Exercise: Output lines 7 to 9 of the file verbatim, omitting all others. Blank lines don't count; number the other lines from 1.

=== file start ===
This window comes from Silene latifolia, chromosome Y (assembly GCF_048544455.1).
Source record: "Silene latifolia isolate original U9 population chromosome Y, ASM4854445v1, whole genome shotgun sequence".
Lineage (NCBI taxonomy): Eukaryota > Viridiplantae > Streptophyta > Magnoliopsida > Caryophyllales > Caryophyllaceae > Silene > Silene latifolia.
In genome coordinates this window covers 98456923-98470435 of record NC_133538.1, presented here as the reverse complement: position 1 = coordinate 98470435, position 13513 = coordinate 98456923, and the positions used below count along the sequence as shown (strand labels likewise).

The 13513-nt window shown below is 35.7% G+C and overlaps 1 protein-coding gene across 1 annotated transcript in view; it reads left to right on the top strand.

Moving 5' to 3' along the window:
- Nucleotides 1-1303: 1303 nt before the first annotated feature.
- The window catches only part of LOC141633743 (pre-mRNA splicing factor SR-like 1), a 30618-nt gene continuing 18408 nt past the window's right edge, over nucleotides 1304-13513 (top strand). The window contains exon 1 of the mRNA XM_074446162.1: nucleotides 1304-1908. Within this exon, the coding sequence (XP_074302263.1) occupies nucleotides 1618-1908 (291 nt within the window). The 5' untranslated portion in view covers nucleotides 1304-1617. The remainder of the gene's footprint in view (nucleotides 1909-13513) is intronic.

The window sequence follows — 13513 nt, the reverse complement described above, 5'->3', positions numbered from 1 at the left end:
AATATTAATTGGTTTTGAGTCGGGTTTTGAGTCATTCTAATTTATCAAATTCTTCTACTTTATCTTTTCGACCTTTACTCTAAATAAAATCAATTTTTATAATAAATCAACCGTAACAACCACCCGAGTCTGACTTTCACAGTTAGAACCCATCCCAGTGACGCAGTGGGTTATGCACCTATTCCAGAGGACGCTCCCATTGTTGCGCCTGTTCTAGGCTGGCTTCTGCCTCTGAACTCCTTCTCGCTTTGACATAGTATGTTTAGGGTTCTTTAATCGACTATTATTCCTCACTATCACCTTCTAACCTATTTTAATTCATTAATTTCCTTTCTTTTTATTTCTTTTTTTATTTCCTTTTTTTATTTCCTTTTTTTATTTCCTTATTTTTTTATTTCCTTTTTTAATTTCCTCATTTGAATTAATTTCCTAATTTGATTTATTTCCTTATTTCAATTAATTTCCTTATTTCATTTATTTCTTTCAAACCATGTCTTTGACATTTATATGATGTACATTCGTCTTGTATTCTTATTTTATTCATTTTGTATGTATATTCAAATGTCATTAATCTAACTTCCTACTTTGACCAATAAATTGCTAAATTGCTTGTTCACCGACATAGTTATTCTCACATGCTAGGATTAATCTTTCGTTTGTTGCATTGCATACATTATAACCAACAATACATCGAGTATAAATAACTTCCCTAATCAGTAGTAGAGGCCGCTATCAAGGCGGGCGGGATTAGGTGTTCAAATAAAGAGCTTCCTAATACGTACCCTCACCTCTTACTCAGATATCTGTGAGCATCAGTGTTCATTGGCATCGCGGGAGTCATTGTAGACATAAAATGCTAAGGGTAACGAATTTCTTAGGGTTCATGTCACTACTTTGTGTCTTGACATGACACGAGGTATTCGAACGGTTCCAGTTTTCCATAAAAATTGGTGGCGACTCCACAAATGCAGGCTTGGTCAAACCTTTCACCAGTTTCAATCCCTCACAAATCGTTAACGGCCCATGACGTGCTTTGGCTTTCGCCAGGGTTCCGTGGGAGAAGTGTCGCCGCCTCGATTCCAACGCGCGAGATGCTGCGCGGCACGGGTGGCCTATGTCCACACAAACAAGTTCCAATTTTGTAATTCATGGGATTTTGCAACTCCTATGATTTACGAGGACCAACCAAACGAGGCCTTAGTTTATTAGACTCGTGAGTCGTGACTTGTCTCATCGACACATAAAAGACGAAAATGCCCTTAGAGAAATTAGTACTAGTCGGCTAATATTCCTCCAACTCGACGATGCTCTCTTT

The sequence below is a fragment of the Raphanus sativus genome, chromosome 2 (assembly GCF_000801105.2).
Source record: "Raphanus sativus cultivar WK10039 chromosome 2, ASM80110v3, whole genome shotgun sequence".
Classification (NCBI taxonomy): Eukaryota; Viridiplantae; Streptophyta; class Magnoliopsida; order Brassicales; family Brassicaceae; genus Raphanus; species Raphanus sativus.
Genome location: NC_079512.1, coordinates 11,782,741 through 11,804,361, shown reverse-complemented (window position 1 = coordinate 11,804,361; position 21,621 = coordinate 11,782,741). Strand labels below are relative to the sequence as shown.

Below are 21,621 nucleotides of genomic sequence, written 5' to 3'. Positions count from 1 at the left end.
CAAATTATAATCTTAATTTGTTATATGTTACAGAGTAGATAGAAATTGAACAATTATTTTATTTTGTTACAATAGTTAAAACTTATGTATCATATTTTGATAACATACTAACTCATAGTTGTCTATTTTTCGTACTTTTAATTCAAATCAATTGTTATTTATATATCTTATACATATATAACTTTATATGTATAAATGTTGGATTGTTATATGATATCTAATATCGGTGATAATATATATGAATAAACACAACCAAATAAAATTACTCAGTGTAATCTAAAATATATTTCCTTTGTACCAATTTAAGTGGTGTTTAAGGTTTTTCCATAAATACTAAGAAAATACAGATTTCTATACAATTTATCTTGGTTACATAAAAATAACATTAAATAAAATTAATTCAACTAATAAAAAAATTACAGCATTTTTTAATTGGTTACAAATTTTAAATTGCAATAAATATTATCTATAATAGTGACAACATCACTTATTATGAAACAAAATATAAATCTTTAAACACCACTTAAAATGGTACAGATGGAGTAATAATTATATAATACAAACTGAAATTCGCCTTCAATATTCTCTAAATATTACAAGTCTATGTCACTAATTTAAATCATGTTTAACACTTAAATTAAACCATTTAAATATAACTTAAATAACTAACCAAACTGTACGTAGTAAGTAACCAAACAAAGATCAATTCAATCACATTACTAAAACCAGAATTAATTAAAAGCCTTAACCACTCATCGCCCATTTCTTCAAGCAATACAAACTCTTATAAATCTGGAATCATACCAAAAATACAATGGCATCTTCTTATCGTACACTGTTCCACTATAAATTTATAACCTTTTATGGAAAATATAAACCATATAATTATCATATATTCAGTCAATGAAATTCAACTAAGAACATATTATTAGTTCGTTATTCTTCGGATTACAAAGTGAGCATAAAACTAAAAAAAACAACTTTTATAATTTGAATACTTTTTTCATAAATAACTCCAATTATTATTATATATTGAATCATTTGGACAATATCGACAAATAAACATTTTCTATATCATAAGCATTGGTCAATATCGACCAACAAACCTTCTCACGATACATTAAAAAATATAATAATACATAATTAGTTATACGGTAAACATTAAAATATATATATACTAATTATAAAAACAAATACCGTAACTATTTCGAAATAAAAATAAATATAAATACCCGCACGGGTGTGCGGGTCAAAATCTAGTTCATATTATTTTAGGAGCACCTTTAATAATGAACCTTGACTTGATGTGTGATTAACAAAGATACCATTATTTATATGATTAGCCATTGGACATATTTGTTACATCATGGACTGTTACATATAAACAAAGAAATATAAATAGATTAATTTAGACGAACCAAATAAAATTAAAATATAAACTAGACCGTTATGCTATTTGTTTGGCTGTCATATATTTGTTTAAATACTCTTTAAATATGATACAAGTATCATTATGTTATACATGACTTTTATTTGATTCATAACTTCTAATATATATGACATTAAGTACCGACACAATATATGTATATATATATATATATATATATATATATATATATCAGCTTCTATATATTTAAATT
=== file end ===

- Nucleotides 1-1303: 1303 nt before the first annotated feature.
- The window catches only part of LOC141633743 (pre-mRNA splicing factor SR-like 1), a 30618-nt gene continuing 18408 nt past the window's right edge, over nucleotides 1304-13513 (top strand). The window contains exon 1 of the mRNA XM_074446162.1: nucleotides 1304-1908. Within this exon, the coding sequence (XP_074302263.1) occupies nucleotides 1618-1908 (291 nt within the window). The 5' untranslated portion in view covers nucleotides 1304-1617. The remainder of the gene's footprint in view (nucleotides 1909-13513) is intronic.

The window sequence follows — 13513 nt, the reverse complement described above, 5'->3', positions numbered from 1 at the left end: